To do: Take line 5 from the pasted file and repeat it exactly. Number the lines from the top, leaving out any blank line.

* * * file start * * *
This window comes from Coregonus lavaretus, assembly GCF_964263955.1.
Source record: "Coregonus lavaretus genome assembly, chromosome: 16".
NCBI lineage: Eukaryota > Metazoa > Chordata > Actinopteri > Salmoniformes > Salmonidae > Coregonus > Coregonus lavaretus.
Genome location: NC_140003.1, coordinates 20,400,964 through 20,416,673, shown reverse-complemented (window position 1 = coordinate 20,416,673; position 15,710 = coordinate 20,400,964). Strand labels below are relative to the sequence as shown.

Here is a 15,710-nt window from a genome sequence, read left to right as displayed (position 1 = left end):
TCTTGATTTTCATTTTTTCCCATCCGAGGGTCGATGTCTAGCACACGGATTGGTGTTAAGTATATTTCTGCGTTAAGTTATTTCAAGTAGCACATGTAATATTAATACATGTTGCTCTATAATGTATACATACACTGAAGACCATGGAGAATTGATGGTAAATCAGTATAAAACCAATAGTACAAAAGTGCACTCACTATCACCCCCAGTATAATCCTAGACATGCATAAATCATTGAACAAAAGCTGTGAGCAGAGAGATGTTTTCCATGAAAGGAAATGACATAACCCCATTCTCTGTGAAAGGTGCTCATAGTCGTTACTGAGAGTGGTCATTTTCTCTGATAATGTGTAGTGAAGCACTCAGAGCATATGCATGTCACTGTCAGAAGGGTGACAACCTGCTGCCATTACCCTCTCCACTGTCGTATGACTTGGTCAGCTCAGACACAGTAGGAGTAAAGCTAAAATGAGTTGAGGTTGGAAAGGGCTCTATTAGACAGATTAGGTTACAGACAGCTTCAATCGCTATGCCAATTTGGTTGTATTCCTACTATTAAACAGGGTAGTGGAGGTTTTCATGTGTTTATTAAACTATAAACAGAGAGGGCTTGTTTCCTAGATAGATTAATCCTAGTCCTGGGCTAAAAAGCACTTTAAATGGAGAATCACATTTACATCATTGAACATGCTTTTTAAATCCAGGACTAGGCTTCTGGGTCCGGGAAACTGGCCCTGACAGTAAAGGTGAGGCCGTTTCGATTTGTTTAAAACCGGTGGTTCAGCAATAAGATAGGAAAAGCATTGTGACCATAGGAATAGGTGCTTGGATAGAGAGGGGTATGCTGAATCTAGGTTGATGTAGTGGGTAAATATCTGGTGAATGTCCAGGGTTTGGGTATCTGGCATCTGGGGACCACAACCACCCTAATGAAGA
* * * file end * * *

Here is a 15,710-nt window from a genome sequence, read left to right as displayed (position 1 = left end):